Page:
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White Hood and Blue Cap: A Christmas Bough with Two Branches

In Vita Non Disjunctia

page 140

In Vita Non Disjunctia.

Out on the mountain, weary and worn,
Downcast, depressed, deserted, forlorn,—
On the ragged edge of a jutting stone,—
In a wide, wide, blinding waste of snow,
Sat a man, unaided, unfriended, alone.
Nothing but snow—dazzling snow,
Before him, behind him, above, below;
And the feathery flakes were bitterly borne
On the chill night-air as he made his moan,
There on that desolate mountain alone.

“Oh God!—my God!—Is this, then, the end
Of a life I had hoped with my love to spend—
With my love, my darling, my Alice, my own?
I have wrought for years for the tempting gold,
That I have in the belt that is round me girt;
For her sake I have wrought night, morning and noon,
And what is it now but so much dirt?
Some aid, oh Heaven!—some aid, oh! send,
Let it come to me quickly—come to me soon,
Ere I sink, bewildered, and sick, and cold.”

Response there was none to the lost one's cry,
And the snow fell thicker and faster around,
With a dreary, death-like absence of sound,—
Shrouding the earth and obscuring the sky;
And he felt that his heart was turning to stone,
As he sank in despair on the sheeted ground,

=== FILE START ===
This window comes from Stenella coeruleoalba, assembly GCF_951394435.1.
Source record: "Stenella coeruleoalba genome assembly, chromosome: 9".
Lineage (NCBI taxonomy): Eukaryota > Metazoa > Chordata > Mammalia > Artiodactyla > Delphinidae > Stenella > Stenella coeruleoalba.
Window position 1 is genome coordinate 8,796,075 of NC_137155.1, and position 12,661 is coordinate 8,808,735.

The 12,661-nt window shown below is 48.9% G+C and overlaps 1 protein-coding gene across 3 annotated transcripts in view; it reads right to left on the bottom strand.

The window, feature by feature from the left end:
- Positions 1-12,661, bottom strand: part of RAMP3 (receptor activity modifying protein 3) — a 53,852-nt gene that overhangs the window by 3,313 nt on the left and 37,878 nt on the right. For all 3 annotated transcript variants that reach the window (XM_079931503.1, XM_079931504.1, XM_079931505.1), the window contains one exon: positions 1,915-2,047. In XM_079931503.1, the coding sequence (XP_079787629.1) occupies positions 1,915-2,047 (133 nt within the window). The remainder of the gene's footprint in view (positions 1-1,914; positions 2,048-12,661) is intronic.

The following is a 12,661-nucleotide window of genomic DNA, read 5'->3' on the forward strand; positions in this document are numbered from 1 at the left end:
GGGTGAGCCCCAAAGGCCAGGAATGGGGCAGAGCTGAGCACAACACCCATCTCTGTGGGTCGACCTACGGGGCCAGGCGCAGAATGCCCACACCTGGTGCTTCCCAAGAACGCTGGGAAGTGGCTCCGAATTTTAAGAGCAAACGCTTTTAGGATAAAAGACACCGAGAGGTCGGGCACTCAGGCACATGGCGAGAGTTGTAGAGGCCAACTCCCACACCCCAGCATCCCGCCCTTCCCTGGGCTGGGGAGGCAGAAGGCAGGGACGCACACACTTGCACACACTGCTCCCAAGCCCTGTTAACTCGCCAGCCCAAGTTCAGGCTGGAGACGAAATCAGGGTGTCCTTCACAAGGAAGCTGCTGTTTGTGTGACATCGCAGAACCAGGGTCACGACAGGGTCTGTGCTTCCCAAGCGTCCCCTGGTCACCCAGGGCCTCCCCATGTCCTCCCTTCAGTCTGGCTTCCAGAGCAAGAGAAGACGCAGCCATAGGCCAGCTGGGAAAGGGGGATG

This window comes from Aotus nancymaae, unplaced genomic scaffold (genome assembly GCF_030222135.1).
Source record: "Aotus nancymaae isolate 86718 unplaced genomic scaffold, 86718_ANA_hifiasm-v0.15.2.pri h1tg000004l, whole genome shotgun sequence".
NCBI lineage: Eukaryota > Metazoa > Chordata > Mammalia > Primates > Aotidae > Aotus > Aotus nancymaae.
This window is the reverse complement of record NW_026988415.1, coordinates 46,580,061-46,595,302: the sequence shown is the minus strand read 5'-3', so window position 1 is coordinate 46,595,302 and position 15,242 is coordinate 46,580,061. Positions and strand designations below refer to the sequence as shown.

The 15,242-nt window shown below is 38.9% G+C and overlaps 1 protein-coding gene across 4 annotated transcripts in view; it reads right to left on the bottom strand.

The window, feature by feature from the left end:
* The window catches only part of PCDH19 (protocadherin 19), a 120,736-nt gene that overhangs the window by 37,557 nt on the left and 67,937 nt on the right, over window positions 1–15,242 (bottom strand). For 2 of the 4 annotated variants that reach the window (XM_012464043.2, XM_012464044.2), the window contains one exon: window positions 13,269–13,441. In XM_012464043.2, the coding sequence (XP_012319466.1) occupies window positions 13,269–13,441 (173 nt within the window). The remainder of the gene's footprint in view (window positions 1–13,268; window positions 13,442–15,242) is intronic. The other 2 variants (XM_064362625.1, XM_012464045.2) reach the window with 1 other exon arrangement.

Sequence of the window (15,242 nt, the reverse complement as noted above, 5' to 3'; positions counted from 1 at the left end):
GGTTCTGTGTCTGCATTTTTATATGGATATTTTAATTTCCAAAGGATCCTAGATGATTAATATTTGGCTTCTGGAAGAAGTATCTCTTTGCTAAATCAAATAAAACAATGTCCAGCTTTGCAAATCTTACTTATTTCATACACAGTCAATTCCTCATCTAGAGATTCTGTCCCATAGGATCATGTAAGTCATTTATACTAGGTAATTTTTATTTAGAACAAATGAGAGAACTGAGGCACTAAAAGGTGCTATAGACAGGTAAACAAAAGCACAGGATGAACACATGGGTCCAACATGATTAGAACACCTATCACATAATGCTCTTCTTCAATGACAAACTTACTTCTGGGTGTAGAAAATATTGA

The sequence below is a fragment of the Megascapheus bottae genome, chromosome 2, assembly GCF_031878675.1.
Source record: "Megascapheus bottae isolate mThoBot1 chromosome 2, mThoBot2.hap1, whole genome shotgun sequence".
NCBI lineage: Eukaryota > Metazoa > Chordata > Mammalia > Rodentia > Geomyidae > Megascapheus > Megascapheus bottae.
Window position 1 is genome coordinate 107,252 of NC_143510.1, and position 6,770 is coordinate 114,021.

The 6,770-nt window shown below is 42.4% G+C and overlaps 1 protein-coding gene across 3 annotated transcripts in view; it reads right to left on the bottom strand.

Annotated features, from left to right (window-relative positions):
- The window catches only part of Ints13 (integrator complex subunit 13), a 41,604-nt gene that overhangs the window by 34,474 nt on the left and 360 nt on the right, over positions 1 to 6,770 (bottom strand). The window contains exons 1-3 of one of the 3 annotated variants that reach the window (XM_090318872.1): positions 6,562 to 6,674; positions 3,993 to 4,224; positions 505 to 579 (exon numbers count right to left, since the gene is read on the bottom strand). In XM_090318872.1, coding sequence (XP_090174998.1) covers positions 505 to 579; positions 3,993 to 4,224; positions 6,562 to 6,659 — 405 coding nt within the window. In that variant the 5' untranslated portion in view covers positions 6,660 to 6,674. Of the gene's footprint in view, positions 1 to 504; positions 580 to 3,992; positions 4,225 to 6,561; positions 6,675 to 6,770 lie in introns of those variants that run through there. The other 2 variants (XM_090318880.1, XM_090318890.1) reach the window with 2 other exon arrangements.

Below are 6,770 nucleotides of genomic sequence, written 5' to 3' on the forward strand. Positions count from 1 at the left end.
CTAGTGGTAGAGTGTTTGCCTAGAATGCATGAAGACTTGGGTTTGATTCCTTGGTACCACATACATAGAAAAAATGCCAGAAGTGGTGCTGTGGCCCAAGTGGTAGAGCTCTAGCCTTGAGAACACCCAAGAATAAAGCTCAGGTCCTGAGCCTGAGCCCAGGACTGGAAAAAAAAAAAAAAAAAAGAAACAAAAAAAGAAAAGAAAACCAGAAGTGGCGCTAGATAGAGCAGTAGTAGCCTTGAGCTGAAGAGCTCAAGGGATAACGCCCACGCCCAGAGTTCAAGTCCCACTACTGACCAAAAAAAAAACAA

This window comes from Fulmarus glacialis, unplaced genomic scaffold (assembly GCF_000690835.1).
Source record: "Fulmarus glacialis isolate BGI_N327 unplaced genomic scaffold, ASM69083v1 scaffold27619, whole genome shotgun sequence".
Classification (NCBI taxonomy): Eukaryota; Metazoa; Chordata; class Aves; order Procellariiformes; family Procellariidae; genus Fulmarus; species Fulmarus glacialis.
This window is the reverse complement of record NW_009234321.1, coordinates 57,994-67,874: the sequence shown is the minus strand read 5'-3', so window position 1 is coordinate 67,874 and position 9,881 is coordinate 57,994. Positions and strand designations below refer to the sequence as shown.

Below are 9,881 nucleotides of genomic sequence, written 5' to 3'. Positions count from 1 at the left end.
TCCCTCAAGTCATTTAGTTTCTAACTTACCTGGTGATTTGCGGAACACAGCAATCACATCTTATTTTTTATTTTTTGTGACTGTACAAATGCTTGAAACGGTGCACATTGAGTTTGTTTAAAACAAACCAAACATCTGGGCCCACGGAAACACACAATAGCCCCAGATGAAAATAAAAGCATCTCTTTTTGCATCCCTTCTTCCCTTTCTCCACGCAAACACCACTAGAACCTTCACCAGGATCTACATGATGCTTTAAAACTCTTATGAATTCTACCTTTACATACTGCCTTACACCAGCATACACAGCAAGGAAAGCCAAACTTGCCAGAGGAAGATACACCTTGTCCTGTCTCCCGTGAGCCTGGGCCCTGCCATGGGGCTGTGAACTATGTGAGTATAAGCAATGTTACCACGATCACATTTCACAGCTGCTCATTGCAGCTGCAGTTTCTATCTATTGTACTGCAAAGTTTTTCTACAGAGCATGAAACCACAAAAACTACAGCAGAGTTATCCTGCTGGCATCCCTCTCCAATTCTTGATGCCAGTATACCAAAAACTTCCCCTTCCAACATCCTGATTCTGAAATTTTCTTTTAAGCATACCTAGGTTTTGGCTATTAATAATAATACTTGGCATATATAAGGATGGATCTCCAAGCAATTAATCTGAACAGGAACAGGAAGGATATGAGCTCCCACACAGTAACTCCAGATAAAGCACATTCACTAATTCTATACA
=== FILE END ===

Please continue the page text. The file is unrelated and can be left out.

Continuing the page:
And sobbed “No hope! I must needs then die;
I shall see thee no more, sweet Alice—good-bye!
My bones some day, perchance, may be found
Here on this desolate mountain alone.”

* * * * *

Bright was the fire on the cot's hearthstone,
But Alice stood by the window-pane,
page 141 Looking forth, pale and woe-begone——
“My love——my love! shall I see you again?
I know that men have gone forth to save,
But fierce is the storm, and their quest may be vain.
And life ere this, God wot, may have flown.
Oh, would I were strong—oh, would I were brave!
To snatch my love from a snow-wreathed grave,
There on that desolate mountain alone.”

Night's curtain fell, and the bright stars shone.
And the pitiless snow ceased to vex the earth,
But Alice stood at the window still,—
“They are strong men and true, and they have the will——
If they find him too late, what is life to me worth?”
Then a light appeared on the crown of the hill,
And she cried aloud with hysterical mirth,—
“Living or dead, he is coming—my own—
They have found him, nor left him in dismalest death,
There on that desolate mountain alone.”

Slowly the life-blood began to flow
Through the frozen veins of the rescued one,
As he lay with his head on fair Alice's breast;
And he murmered in accents feeble and low,
“Surely this is eternal rest?
An angel's arms are around me now,
An angel's tears bedew my brow,
And an angel's lips are on my lips press'd.
Thank God!—thank God!—oh, Alice my own,
I am not on that desolate mountain alone.”

Vincent Pyke.